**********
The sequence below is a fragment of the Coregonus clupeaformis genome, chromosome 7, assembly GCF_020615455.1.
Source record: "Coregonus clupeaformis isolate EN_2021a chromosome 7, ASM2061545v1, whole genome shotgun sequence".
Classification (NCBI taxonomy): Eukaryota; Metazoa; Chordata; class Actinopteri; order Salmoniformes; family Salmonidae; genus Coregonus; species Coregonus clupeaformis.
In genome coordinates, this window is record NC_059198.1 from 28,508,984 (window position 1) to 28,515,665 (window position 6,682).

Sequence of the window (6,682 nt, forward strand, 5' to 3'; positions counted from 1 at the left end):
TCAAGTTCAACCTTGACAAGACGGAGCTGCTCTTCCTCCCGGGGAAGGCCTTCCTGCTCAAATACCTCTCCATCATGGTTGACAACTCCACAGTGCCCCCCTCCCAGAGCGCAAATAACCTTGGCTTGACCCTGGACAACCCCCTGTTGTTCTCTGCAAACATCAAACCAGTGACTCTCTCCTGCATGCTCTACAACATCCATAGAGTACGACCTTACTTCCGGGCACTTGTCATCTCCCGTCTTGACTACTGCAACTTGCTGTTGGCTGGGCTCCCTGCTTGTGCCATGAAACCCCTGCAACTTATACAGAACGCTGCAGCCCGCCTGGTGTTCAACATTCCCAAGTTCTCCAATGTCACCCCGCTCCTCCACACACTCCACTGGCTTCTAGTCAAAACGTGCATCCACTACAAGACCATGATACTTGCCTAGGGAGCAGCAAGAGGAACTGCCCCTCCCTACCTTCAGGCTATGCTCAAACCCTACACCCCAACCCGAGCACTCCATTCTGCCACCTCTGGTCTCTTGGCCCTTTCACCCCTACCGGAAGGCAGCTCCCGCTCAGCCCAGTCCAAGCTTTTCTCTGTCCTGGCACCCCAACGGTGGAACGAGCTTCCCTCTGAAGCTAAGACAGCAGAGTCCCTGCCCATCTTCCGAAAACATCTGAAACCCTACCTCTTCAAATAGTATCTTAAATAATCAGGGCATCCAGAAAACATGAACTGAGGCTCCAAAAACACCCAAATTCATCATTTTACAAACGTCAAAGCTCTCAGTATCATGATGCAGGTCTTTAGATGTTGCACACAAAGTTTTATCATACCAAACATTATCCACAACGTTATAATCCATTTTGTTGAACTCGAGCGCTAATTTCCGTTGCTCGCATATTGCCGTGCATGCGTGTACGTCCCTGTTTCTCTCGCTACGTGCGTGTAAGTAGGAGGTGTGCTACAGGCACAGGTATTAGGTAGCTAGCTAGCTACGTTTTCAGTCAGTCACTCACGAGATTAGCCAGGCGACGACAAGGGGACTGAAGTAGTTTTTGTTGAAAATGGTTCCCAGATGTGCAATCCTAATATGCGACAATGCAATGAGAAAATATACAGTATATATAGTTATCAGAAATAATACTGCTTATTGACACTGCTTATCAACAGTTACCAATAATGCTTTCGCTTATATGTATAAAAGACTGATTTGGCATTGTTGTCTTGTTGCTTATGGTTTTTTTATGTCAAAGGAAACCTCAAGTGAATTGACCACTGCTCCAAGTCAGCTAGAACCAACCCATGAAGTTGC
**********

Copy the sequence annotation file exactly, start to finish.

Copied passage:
The sequence below is a fragment of the Coregonus clupeaformis genome, chromosome 7, assembly GCF_020615455.1.
Source record: "Coregonus clupeaformis isolate EN_2021a chromosome 7, ASM2061545v1, whole genome shotgun sequence".
Classification (NCBI taxonomy): Eukaryota; Metazoa; Chordata; class Actinopteri; order Salmoniformes; family Salmonidae; genus Coregonus; species Coregonus clupeaformis.
In genome coordinates, this window is record NC_059198.1 from 28,508,984 (window position 1) to 28,515,665 (window position 6,682).

Sequence of the window (6,682 nt, forward strand, 5' to 3'; positions counted from 1 at the left end):
TCAAGTTCAACCTTGACAAGACGGAGCTGCTCTTCCTCCCGGGGAAGGCCTTCCTGCTCAAATACCTCTCCATCATGGTTGACAACTCCACAGTGCCCCCCTCCCAGAGCGCAAATAACCTTGGCTTGACCCTGGACAACCCCCTGTTGTTCTCTGCAAACATCAAACCAGTGACTCTCTCCTGCATGCTCTACAACATCCATAGAGTACGACCTTACTTCCGGGCACTTGTCATCTCCCGTCTTGACTACTGCAACTTGCTGTTGGCTGGGCTCCCTGCTTGTGCCATGAAACCCCTGCAACTTATACAGAACGCTGCAGCCCGCCTGGTGTTCAACATTCCCAAGTTCTCCAATGTCACCCCGCTCCTCCACACACTCCACTGGCTTCTAGTCAAAACGTGCATCCACTACAAGACCATGATACTTGCCTAGGGAGCAGCAAGAGGAACTGCCCCTCCCTACCTTCAGGCTATGCTCAAACCCTACACCCCAACCCGAGCACTCCATTCTGCCACCTCTGGTCTCTTGGCCCTTTCACCCCTACCGGAAGGCAGCTCCCGCTCAGCCCAGTCCAAGCTTTTCTCTGTCCTGGCACCCCAACGGTGGAACGAGCTTCCCTCTGAAGCTAAGACAGCAGAGTCCCTGCCCATCTTCCGAAAACATCTGAAACCCTACCTCTTCAAATAGTATCTTAAATAATCAGGGCATCCAGAAAACATGAACTGAGGCTCCAAAAACACCCAAATTCATCATTTTACAAACGTCAAAGCTCTCAGTATCATGATGCAGGTCTTTAGATGTTGCACACAAAGTTTTATCATACCAAACATTATCCACAACGTTATAATCCATTTTGTTGAACTCGAGCGCTAATTTCCGTTGCTCGCATATTGCCGTGCATGCGTGTACGTCCCTGTTTCTCTCGCTACGTGCGTGTAAGTAGGAGGTGTGCTACAGGCACAGGTATTAGGTAGCTAGCTAGCTACGTTTTCAGTCAGTCACTCACGAGATTAGCCAGGCGACGACAAGGGGACTGAAGTAGTTTTTGTTGAAAATGGTTCCCAGATGTGCAATCCTAATATGCGACAATGCAATGAGAAAATATACAGTATATATAGTTATCAGAAATAATACTGCTTATTGACACTGCTTATCAACAGTTACCAATAATGCTTTCGCTTATATGTATAAAAGACTGATTTGGCATTGTTGTCTTGTTGCTTATGGTTTTTTTATGTCAAAGGAAACCTCAAGTGAATTGACCACTGCTCCAAGTCAGCTAGAACCAACCCATGAAGTTGC